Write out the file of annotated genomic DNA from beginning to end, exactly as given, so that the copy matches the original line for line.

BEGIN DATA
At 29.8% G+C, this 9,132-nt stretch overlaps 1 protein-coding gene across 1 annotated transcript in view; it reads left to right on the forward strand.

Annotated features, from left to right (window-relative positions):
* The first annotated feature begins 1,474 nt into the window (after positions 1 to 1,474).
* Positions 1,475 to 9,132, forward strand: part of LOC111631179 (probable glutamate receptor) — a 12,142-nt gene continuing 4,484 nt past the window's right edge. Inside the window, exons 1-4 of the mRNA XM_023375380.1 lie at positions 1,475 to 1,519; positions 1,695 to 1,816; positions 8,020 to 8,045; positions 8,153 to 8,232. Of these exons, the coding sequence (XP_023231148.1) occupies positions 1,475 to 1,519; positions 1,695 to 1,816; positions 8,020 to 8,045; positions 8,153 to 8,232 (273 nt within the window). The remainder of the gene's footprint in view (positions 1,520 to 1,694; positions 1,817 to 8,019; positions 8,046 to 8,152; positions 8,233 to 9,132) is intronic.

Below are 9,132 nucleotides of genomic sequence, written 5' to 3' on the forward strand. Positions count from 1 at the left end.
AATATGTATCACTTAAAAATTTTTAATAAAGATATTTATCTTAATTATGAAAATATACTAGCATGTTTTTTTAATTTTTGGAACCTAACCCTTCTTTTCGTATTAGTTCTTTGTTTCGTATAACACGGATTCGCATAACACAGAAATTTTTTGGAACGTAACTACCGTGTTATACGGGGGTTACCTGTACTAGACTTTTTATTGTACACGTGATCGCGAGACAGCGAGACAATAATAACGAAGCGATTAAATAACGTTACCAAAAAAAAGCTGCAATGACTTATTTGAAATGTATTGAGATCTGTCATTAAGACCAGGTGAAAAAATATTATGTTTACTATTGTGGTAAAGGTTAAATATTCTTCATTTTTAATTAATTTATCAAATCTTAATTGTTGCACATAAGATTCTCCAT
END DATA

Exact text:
At 29.8% G+C, this 9,132-nt stretch overlaps 1 protein-coding gene across 1 annotated transcript in view; it reads left to right on the forward strand.

Annotated features, from left to right (window-relative positions):
* The first annotated feature begins 1,474 nt into the window (after positions 1 to 1,474).
* Positions 1,475 to 9,132, forward strand: part of LOC111631179 (probable glutamate receptor) — a 12,142-nt gene continuing 4,484 nt past the window's right edge. Inside the window, exons 1-4 of the mRNA XM_023375380.1 lie at positions 1,475 to 1,519; positions 1,695 to 1,816; positions 8,020 to 8,045; positions 8,153 to 8,232. Of these exons, the coding sequence (XP_023231148.1) occupies positions 1,475 to 1,519; positions 1,695 to 1,816; positions 8,020 to 8,045; positions 8,153 to 8,232 (273 nt within the window). The remainder of the gene's footprint in view (positions 1,520 to 1,694; positions 1,817 to 8,019; positions 8,046 to 8,152; positions 8,233 to 9,132) is intronic.

Below are 9,132 nucleotides of genomic sequence, written 5' to 3' on the forward strand. Positions count from 1 at the left end.
AATATGTATCACTTAAAAATTTTTAATAAAGATATTTATCTTAATTATGAAAATATACTAGCATGTTTTTTTAATTTTTGGAACCTAACCCTTCTTTTCGTATTAGTTCTTTGTTTCGTATAACACGGATTCGCATAACACAGAAATTTTTTGGAACGTAACTACCGTGTTATACGGGGGTTACCTGTACTAGACTTTTTATTGTACACGTGATCGCGAGACAGCGAGACAATAATAACGAAGCGATTAAATAACGTTACCAAAAAAAAGCTGCAATGACTTATTTGAAATGTATTGAGATCTGTCATTAAGACCAGGTGAAAAAATATTATGTTTACTATTGTGGTAAAGGTTAAATATTCTTCATTTTTAATTAATTTATCAAATCTTAATTGTTGCACATAAGATTCTCCAT